Teaching Children About Trump With The "Trump Syllabus K-12"
It’s been a little over a month since the U.S. presidential election. Republican Donald Trump’s surprise victory in the electoral college tally -- despite Democrat Hillary Clinton’s 2.7 million-popular-vote plurality -- is an outcome that continues to stir passions across the country.
Trump’s election-day win stunned his political opponents. Many worry that a Donald Trump presidency could pose new challenges to civil liberties in this country -- and even legitimize racial and ethnic intolerance.
Since the election, there has been a spike in hate crimes and incidents of bigotry in schools. Many young people have expressed concerns about the uncertain future of our country. Many teachers and administrators have appealed to education scholars for help and guidance in teaching their students about the election, about its potential implications, and about ways students can express and act constructively on their concerns.
Today on Midday, Tom talks to three education scholars who have responded to this need for a post-election lesson plan. They are currently working with K-to-12 and even college teachers around the country to compile what they’re calling the "Trump Syllabus K-12." That syllabus will be introduced at the Baltimore Trump Teach-In tonight (12/08) at 7:00pm at Red Emma's Bookstore in Station North, here in Baltimore. That event is co-sponsored by the Teachers Democracy Project and Towson University's Social Justice Collective.
Helping to lead the teach-in will be Dr. Kaye Wise Whitehead. She’s an Associate Professor of Communication and African & African-American Studies at Loyola University-Maryland, and the founding executive director of the Emilie Frances Davis Center for Education, Research, and Culture. She’s also the author of several books -- most recently, Letters to My Black Sons: Raising Boys in a Post Racial America (2015).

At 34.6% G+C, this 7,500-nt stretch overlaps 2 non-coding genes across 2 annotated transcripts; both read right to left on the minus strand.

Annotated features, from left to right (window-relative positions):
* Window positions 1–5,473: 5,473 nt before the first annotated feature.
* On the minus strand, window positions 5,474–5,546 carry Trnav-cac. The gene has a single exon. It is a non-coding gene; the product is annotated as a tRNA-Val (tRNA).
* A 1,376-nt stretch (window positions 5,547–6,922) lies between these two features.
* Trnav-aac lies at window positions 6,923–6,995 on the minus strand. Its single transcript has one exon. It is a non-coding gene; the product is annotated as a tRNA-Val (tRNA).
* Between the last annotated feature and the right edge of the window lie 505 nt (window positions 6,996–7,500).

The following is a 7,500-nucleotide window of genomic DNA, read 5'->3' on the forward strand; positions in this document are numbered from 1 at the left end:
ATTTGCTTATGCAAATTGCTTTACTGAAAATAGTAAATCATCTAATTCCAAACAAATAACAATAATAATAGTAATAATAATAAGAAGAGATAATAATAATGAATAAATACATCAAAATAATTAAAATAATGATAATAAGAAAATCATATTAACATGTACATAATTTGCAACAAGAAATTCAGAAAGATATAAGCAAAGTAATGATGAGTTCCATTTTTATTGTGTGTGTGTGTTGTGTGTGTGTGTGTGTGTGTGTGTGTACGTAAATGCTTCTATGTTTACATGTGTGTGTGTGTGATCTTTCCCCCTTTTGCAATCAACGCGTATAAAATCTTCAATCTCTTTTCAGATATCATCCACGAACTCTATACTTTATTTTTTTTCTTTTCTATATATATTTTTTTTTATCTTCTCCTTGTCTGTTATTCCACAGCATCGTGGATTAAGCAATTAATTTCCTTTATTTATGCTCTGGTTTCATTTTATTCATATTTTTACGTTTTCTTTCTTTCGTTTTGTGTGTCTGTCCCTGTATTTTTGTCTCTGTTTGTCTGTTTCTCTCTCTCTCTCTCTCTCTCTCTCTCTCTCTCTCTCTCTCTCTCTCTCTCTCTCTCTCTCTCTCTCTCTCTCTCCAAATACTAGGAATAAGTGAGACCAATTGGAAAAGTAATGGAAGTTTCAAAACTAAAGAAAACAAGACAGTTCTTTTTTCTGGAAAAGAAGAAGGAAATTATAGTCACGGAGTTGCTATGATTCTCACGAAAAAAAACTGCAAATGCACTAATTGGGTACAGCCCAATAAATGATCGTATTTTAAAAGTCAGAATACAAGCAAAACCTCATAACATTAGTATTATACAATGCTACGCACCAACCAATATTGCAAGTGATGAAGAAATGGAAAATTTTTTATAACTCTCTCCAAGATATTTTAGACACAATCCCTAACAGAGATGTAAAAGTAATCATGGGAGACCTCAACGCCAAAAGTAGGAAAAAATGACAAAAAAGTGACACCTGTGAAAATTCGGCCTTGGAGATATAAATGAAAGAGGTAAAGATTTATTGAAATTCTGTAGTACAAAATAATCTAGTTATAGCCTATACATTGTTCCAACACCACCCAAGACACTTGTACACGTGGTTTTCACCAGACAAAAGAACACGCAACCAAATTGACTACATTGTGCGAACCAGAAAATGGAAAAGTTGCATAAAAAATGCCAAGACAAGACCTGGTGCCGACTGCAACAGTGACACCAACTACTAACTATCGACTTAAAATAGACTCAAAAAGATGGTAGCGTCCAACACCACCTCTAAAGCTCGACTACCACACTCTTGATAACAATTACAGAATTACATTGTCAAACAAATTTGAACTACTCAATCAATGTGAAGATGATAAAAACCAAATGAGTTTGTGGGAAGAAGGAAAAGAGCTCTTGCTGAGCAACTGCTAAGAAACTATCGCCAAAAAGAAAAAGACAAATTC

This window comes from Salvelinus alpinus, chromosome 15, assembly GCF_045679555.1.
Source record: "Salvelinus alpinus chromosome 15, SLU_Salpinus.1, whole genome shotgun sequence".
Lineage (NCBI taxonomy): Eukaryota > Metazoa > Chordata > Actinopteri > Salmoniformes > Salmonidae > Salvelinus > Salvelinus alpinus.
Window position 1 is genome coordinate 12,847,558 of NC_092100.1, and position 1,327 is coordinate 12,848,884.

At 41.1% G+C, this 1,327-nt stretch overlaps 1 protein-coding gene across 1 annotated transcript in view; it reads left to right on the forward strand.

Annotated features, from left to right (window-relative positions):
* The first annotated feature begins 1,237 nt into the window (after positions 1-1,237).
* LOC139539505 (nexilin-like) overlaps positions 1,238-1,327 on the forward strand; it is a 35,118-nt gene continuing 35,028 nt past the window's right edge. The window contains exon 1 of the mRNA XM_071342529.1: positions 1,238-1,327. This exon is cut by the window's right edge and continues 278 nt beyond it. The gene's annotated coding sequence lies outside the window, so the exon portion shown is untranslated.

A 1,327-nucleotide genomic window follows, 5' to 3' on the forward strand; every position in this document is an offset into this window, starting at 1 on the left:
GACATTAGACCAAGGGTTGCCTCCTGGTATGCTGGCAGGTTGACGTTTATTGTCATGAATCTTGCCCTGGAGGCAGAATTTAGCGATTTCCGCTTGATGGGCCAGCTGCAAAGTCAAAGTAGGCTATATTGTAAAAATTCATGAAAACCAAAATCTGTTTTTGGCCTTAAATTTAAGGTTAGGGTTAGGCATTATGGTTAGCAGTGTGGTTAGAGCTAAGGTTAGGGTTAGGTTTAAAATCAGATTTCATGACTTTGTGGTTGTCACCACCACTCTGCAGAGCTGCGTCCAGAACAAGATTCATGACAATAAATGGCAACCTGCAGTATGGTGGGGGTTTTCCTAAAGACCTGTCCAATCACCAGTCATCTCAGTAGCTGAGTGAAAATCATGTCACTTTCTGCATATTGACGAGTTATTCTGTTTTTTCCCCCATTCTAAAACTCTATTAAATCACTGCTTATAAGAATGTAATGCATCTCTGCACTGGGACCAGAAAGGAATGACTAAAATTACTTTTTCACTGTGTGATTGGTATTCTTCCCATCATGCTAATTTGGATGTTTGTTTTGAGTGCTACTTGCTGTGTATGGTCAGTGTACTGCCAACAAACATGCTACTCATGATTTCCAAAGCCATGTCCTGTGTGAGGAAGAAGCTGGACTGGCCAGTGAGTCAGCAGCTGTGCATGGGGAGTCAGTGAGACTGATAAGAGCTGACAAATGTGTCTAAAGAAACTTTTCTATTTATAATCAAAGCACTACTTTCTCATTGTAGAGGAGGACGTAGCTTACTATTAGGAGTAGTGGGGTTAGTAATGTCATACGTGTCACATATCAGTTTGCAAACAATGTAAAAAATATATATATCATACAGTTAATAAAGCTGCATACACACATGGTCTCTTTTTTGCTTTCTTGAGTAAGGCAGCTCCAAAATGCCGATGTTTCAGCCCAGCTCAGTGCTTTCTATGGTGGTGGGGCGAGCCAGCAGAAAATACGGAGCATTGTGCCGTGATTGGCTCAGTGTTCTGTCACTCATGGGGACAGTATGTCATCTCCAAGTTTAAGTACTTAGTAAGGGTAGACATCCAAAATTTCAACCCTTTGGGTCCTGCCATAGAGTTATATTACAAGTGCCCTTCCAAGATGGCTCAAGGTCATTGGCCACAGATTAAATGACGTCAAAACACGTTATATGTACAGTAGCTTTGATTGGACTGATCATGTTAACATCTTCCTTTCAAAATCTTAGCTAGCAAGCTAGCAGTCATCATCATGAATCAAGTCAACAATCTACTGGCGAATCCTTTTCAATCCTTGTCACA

Professor Jessica Shiller will be moderating the teach-in tonight. Dr. Shiller is an assistant professor of education in the Department of Instructional Leadership and Professional Development at Towson University. She’s also taught high school in New York, and coached new teachers in the Bronx. Before coming to Towson, she was on the faculty of Lehman College/City University of New York.
Joining us by phone from Southwestern University in Georgetown, Texas, is Dr. Alicia Moore. She’s an education professor, author and consultant, who currently holds the Cargill Endowed Professorship in the Department of Education at Southwestern. A specialist in multiculturalism, early childhood and special education, she has served for the past 10 years as the co-editor of The Association for the Study of African American Life and History’s Black History Bulletin and she was a major contributor to an education blog entitled: "How Parents and Teachers Should Teach Children About Slavery."